More resilient as he aged, Addison kept himself in the public eye with a new journal, The Freeholder, which ran twice weekly between December 1715 and June 1716. The period coincided with the collapse of the Jacobite rising and the trial of the rebel lords; naturally such matters dominated the contents of The Freeholder. Addison's fortunes moved back into the ascendant: in January 1716 he became a commissioner of trade and plantations, although as this was a place of profit he had the inconvenience of taking a trip to Malmesbury to get himself re-elected to parliament. Meanwhile, his stalled dramatic career resumed with the production of a comedy, The drummer, put on by Steele, now manager at Drury Lane, on 10 March 1716. Despite a good cast and extensive lobbying on its behalf by the author's loyal friends at Button's Coffee House, the play enjoyed only moderate success at the box office.
Addison's private life was now blossoming. In 1713 he had been able to buy for £8000 an estate just outside what was then the small town of Rugby named Bilton Hall. This comprised a stone house with Tudor origins and 1000 acres of land, permitting Addison to launch himself as a lord of the manor, country gentleman, and improver of the landscape, even though he had previously been a resolute townee. A relative named Edward Addison, a half-pay officer, looked after the planting of trees and the stocking of fish ponds in the absence of the owner. The estate bordered on Dunsmore Heath and its poor soil created problems for the inexperienced gardener. Another more significant leap into the unknown came when, in middle age, Addison married Charlotte Rich, née Myddleton, countess of Warwick [Charlotte Addison (bap. 1680, d. 1731)]. The wedding took place in the City of London on 9 August 1716; the groom was forty-four and the bride thirty-six. The couple had known each other since at least 1705, when Thomas Hearne reported a rumour that they were to be married. Lady Warwick had been left a widow at twenty-one, on the death of her first husband, Edward Rich, earl of Warwick (1673–1701), with a son aged three who was to become a protégé of Addison. Eighteen months after the remarriage of his mother, the young earl would attain his majority and enter the House of Lords; after some rakish moments he gave promise of settling down into a man of promise. Sadly he did not get the chance to repay Addison for all the kindness shown to him in his youth, for his stepfather had only a short time to live.
It appears that Addison was reasonably happy in his marriage (though some gossips alleged he was treated disdainfully by his wife) and in his role as a landowner. However, he faced occasional set-backs in his private life. The estate of his brother Gulston in India was finally settled, but not much if anything remained for Joseph. There were also unpleasant exchanges with old friends. He was now estranged from Pope, with whom relations had been strained since Addison's protégé Tickell embarked on a rival translation of the Iliad in 1714. Although this version did not proceed beyond the first book of the epic, Addison seems to have led the chorus of Buttonians in expressing a preference for Tickell's translation over Pope's. An immediate result was that Pope drafted a devastating portrait of Addison as the time-serving 'Atticus', first undertaken in 1715 and sent to the subject of the lines in the following year, apparently as a kind of warning to be held over the head of Addison. Much later the lines squirmed into print and became the basis for a famous passage in Pope's 'Epistle to Arbuthnot' (1735). The two men were never fully reconciled, although Pope wrote an appreciative epistle in verse, 'To Mr. Addison, Occasioned by his Dialogues on Medals'. This work was first published in 1720, and went into the posthumous collection of Addison's Works in the following year. It concerns dialogues on the study of ancient coins which Addison had written at the time of his continental tour in 1702. Pope had seen these in manuscript, but they appeared in print only after Addison's death as a portion of his Works.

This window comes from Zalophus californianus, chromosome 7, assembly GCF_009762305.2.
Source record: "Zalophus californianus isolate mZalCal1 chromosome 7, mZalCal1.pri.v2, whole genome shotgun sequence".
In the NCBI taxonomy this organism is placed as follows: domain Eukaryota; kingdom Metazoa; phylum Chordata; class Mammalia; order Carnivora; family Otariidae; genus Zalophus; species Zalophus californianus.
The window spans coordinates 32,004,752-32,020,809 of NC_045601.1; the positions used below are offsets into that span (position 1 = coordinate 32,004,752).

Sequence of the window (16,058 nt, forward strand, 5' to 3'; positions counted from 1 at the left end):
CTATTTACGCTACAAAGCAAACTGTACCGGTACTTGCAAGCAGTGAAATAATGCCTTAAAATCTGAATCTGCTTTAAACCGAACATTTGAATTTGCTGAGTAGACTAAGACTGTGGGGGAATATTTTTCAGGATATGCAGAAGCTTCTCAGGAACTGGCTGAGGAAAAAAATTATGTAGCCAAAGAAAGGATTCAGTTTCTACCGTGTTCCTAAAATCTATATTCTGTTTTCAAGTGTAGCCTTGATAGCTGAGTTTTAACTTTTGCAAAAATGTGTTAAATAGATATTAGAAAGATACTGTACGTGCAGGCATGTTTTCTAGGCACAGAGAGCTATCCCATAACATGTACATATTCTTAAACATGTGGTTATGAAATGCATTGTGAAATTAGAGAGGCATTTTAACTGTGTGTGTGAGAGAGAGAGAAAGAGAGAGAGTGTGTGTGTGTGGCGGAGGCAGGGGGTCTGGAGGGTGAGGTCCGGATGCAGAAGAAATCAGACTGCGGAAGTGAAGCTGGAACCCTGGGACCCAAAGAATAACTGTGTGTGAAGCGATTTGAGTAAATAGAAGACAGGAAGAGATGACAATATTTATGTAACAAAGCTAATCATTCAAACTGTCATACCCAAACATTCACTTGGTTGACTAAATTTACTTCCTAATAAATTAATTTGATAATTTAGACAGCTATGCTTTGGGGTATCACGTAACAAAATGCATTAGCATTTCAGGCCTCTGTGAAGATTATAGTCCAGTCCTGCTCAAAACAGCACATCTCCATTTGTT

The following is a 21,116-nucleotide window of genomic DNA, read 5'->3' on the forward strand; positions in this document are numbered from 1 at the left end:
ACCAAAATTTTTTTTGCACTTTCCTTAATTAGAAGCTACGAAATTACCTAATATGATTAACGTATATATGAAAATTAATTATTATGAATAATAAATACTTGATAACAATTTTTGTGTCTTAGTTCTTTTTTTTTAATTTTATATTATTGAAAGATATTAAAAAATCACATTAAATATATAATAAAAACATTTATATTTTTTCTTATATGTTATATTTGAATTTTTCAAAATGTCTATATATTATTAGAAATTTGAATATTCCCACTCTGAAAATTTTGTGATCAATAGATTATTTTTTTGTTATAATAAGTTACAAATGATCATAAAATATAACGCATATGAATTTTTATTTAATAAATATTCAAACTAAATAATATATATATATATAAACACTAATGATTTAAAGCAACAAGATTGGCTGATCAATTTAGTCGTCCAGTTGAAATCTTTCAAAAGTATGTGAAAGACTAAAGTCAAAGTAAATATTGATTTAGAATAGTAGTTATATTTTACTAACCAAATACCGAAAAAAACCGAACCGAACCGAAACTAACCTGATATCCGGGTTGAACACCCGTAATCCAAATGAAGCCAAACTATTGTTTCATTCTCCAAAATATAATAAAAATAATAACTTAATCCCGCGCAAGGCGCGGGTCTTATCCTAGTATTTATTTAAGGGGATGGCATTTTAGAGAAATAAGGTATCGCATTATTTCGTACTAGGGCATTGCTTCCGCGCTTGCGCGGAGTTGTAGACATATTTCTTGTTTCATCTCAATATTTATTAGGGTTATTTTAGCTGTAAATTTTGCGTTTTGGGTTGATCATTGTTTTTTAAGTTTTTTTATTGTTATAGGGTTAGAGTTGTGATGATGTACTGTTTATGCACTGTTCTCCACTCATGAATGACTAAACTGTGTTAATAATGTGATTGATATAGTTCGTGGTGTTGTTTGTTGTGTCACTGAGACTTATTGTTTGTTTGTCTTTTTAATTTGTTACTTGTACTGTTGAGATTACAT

At this time Addison still had in store his highest political attainment, but also a rapid decline in health and a bitter struggle with his lifelong friend Steele. Currently the dominant whig party was split between two factions, led respectively by Sunderland and James Stanhope, and by Viscount Townshend and Robert Walpole. Addison naturally sided with his former chief Sunderland, who was trying to convince the king that his rivals were unreliable. When this faction came to the fore early in 1717 Addison was rewarded with the post of secretary of state for the southern department. He took the oaths on 6 April. His responsibilities included southern and Catholic Europe, as well as large areas of the wider world. Addison took his duties seriously, but he suffered from the fact that he had never shone as a public speaker, as well as from his lack of a parliamentary following or interest group, excluding a few unimportant individuals such as his under-secretary Tickell. In addition there were excruciating moments caused by rifts in the royal family, which came to a head when the king became embroiled in an absurd quarrel with the prince and princess of Wales over the birth of their son in October 1717. It is understandable that Addison, elderly in his ways at forty-five, had little stomach for such hostilities. In December he appears to have suffered a slight stroke. By early 1718 the leaders of the Stanhope faction wished to ease their leader back into the management of foreign affairs and Addison had to sacrifice his position as secretary of state to achieve this end. With his health severely impaired by his brief spell at the head of government, he was happy to accept a pension of £1600 per year. He left office on 13 March 1718.